Prestige items were of at least three kinds: some goods reflected









,authority position in that they were restricted to high-status individuats who had rights of access by virtue of their ascribed status. In so far as cassina and tobacco were ritual substances, they may have been associated with high-status usage more so than with usage by commoners and, therefore, might be included under "authority" prestige goods. Other prestige items, principally those received by the cacique as tribute, reflected power. Lastly, acquisition of certain goods such as gambling winnings and war booty, including slaves and scalps, symbolized achieved status. Distribution of achieved status goods might not exhibit unequal distribution among the populace since, theoretically, anyone could gamble or kill. Presumably, however, goods acquired as war booty would be restricted to males, possibly within a certain age group.

Copper ornaments were available only through trade networks and

were restricted to high-status individuals ("authority-prestige goods"). Pearls, shell dippers, and dressed hides must have been physically available to anyone but were eventually accumulated by the cacique via tribute payments -- "power-prestige goods" associated with mobilization redistribution. Feathers were also avaliable, in the physical sense, to anyone but usage was restricted to elite persons and warriors, representing both ascribed and achieved rank. Feather headdresses were worn by warriors only (?) during wartime; at other times they would have been used by high-status groups. Perhaps during war the latter displayed additional symbols of status associated with their inherited positions. Certainly, behavior would have set elites apart from common warriors. The only good which definitely would have been limited due to non-local availability was raw or ornamental copper and possibly gold and silver. Except on the east coast of Florida, pearls would also have been nonlocal in origin.









Figure 2 illustrates a simplistic view of material flows. In this diagram, traders are included parenthetically to indicate that their status as a group is uncerLain. It is obvious that some prestige items and tribute goods had to be acquired by all individuals, or only those adults (males?) in a position to get them, but that these were monopolized by the cacique thus preventing competitive accumulation. These goods would be assigned prestige value only after acquisition by the cacique. Prior to that event they did not allocate prestige to the tributary. Additionally, these tribute goods plus other high-status items such as ceremonial whelk dippers, cassina, and gold and silver could be traded within or between regions allowing the cacique and other elites direct control of trade in luxury items.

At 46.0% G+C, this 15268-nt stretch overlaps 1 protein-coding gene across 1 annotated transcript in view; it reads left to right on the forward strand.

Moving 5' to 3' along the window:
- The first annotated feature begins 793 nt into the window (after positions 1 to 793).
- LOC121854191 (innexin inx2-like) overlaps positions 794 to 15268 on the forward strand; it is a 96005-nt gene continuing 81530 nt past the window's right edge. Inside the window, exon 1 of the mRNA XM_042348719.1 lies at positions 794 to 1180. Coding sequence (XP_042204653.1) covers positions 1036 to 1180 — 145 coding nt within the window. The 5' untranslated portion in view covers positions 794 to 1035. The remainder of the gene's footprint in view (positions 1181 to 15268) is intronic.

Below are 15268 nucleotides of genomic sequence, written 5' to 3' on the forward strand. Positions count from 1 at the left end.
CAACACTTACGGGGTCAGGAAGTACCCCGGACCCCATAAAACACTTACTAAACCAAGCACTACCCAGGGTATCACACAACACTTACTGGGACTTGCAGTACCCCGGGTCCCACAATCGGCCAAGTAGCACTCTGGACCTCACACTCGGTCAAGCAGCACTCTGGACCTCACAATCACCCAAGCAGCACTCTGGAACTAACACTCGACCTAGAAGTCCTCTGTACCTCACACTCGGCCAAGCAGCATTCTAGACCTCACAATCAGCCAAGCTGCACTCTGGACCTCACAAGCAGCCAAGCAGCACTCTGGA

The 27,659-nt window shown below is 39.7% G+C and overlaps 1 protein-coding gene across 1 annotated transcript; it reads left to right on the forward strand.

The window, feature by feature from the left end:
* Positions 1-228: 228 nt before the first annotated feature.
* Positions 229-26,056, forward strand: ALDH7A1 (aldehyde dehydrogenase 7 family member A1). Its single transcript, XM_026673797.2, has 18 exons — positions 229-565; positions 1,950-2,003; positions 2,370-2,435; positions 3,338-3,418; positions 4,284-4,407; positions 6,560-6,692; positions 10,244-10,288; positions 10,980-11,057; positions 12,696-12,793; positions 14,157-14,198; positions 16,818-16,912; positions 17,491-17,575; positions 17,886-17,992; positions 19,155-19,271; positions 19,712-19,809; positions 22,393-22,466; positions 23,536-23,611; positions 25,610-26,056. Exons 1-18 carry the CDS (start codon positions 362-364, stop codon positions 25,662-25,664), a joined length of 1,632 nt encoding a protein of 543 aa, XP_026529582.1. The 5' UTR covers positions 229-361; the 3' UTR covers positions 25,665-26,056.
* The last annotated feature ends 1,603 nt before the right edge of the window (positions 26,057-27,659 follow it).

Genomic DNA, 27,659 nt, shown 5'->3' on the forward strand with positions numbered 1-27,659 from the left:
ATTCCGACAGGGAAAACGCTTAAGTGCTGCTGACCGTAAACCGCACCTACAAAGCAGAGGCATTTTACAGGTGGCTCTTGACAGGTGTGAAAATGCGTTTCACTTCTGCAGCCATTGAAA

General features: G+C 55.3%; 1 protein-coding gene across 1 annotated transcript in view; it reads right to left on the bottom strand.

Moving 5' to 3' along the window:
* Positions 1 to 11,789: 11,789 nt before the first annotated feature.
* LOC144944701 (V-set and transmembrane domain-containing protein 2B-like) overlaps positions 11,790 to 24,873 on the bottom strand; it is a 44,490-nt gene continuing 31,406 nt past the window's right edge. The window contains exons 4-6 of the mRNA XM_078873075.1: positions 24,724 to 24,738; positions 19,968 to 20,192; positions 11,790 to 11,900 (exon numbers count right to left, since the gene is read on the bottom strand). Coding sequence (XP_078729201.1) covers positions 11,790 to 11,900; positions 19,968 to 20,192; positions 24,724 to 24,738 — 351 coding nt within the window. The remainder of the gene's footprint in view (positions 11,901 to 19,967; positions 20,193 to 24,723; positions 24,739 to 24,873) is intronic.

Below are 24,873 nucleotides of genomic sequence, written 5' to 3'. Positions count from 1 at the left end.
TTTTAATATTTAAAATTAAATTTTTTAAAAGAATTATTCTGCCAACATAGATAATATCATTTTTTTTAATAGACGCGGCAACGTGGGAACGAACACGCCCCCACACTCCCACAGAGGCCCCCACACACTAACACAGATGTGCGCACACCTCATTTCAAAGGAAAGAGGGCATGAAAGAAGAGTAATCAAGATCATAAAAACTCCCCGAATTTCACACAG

Wealth inheritance would have given nephews (and sons) of the elite a congenital advantage. Primogeniture would preclude dispersal of accumulated wealth, concentrating material wealth and prestige within a relatively small group. "'Young nobles" may also have had special opportunities to build their positions as it was fairly common for heirs of caciques to act as special messengers and to acquire prestige through special "noble deeds" (se Garcilaso de la Vega 1962:125-126, 145, 154155).


Peninsular Economic and Demographic Conditions (1482-1700)

Between the years 1482 and 1700 Spain suffered serious population decline and major demographic changes. During the reign of Ferdinand and Isabella, all areas experienced considerable losses through emigrationwith the exception of Castile where population increased (Vicens Vives 1969:291). Nationwide population drop over the 200 year period has been estimated at 30% to 40% -- from nine or ten million to six
















KEY:


B WAR PLUNDER H RESTRICTED HIGH
STATUS GOODS
N NON-LOCAL GOODS O ORGANIZATION P PRESTIGE GOODS PR PROTECTION R PROVISION T TRIBUTE


Figure 2. Hypothetical Flow Chart of Prehistoric/Protohistoric Timucuan Economic System.